Christian church leaders—some estimate around the year 273—chose the date of December 25 to celebrate the birth of Christ. Some argue that the date was chosen to distract from the pagan celebrations, or based on the assumption that pagans would be more likely to convert to Christianity if they were able to maintain their winter celebrations, albeit for a different god.

Christians first began to celebrate Christmas on December 25 in the year 336, after Emperor Constantine had declared Christianity the empire's favored religion (Constantine used Christianity to empower his government throughout the Roman Empire). The custom of observing the holiday on this day gradually spread to Christians in other areas of the world.

The Christmas Tree

You may be surprised to learn that the custom of the Christmas tree was inspired by both a comic-book hero and a tradition of ritualistic human sacrifice.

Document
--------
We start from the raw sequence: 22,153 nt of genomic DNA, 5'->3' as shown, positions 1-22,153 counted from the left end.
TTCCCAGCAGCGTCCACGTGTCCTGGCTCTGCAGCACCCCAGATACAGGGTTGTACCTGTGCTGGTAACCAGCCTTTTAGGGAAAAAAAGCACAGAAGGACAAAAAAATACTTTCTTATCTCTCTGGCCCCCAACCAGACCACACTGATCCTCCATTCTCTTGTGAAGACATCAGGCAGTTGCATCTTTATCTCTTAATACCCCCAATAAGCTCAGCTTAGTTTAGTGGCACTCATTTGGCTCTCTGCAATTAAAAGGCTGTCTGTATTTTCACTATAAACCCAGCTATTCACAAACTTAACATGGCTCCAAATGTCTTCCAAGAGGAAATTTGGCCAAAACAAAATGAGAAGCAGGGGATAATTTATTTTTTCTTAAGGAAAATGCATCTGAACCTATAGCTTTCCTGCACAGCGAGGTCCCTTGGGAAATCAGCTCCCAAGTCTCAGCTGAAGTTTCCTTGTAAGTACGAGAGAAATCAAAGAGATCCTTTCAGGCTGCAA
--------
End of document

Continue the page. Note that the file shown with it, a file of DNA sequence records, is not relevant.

Back before organized religion had a significant reach, pagan (also known as polytheistic or pantheistic) groups worshiped a myriad of inanimate objects such as trees, rocks and mountains. In Norway, the locals worshiped the thunder god Thor by ritualistically sacrificing humans and animals at the tree they designated “Thor's Oak.” (Thor, depicted more recently in Marvel Comics and on film, is also the subject of a 2012 Avengers movie.)

The Norwegians’ sacrifices were cause for concern by Christian missionaries. One such missionary, Winfred (Saint Boniface) discovered a sacrifice in progress and stopped it by taking an ax and chopping down Thor's Oak. Eventually a tiny fir tree began to grow from the hacked trunk. Because the fir tree’s triangular shape represents the Christian Trinity, Winfred used it to convert the pagans, and a Christian tradition was born.